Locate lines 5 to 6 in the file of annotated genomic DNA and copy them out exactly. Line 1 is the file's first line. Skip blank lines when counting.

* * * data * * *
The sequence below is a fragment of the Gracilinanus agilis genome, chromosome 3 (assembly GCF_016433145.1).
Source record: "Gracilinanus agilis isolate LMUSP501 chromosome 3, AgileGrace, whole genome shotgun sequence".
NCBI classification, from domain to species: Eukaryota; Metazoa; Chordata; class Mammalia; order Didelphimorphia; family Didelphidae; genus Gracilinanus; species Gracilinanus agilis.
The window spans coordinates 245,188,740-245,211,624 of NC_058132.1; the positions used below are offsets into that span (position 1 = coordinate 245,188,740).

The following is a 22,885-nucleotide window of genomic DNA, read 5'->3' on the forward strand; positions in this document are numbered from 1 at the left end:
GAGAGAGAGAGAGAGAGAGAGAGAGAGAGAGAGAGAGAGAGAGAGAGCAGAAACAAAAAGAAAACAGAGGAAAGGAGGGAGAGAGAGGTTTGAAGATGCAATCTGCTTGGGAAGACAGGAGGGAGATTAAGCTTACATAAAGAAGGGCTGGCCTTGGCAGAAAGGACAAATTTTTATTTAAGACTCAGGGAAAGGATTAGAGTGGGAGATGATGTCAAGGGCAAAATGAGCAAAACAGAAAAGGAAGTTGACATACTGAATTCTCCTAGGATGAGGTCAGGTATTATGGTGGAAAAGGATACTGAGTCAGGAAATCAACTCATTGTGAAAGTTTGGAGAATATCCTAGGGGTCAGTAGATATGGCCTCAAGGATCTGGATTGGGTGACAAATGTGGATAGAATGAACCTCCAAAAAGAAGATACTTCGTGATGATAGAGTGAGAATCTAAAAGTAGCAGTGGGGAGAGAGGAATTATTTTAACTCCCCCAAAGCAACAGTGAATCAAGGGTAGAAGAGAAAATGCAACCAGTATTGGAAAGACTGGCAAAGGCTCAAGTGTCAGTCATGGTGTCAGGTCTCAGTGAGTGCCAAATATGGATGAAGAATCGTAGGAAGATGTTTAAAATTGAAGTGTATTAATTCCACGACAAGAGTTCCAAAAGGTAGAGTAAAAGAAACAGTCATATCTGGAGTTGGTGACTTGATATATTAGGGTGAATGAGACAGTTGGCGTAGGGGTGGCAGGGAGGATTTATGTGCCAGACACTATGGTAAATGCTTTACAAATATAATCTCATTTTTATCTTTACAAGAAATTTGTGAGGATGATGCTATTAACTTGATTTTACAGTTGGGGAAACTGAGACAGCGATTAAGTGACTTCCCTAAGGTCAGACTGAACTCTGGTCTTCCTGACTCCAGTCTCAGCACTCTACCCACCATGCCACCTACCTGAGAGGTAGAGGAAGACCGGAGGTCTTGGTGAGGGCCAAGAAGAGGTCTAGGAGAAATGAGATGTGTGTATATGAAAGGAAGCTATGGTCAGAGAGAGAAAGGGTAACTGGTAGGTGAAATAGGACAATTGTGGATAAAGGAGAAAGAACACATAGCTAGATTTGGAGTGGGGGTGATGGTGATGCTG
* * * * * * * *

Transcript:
The following is a 22,885-nucleotide window of genomic DNA, read 5'->3' on the forward strand; positions in this document are numbered from 1 at the left end:
GAGAGAGAGAGAGAGAGAGAGAGAGAGAGAGAGAGAGAGAGAGAGAGCAGAAACAAAAAGAAAACAGAGGAAAGGAGGGAGAGAGAGGTTTGAAGATGCAATCTGCTTGGGAAGACAGGAGGGAGATTAAGCTTACATAAAGAAGGGCTGGCCTTGGCAGAAAGGACAAATTTTTATTTAAGACTCAGGGAAAGGATTAGAGTGGGAGATGATGTCAAGGGCAAAATGAGCAAAACAGAAAAGGAAGTTGACATACTGAATTCTCCTAGGATGAGGTCAGGTATTATGGTGGAAAAGGATACTGAGTCAGGAAATCAACTCATTGTGAAAGTTTGGAGAATATCCTAGGGGTCAGTAGATATGGCCTCAAGGATCTGGATTGGGTGACAAATGTGGATAGAATGAACCTCCAAAAAGAAGATACTTCGTGATGATAGAGTGAGAATCTAAAAGTAGCAGTGGGGAGAGAGGAATTATTTTAACTCCCCCAAAGCAACAGTGAATCAAGGGTAGAAGAGAAAATGCAACCAGTATTGGAAAGACTGGCAAAGGCTCAAGTGTCAGTCATGGTGTCAGGTCTCAGTGAGTGCCAAATATGGATGAAGAATCGTAGGAAGATGTTTAAAATTGAAGTGTATTAATTCCACGACAAGAGTTCCAAAAGGTAGAGTAAAAGAAACAGTCATATCTGGAGTTGGTGACTTGATATATTAGGGTGAATGAGACAGTTGGCGTAGGGGTGGCAGGGAGGATTTATGTGCCAGACACTATGGTAAATGCTTTACAAATATAATCTCATTTTTATCTTTACAAGAAATTTGTGAGGATGATGCTATTAACTTGATTTTACAGTTGGGGAAACTGAGACAGCGATTAAGTGACTTCCCTAAGGTCAGACTGAACTCTGGTCTTCCTGACTCCAGTCTCAGCACTCTACCCACCATGCCACCTACCTGAGAGGTAGAGGAAGACCGGAGGTCTTGGTGAGGGCCAAGAAGAGGTCTAGGAGAAATGAGATGTGTGTATATGAAAGGAAGCTATGGTCAGAGAGAGAAAGGGTAACTGGTAGGTGAAATAGGACAATTGTGGATAAAGGAGAAAGAACACATAGCTAGATTTGGAGTGGGGGTGATGGTGATGCTG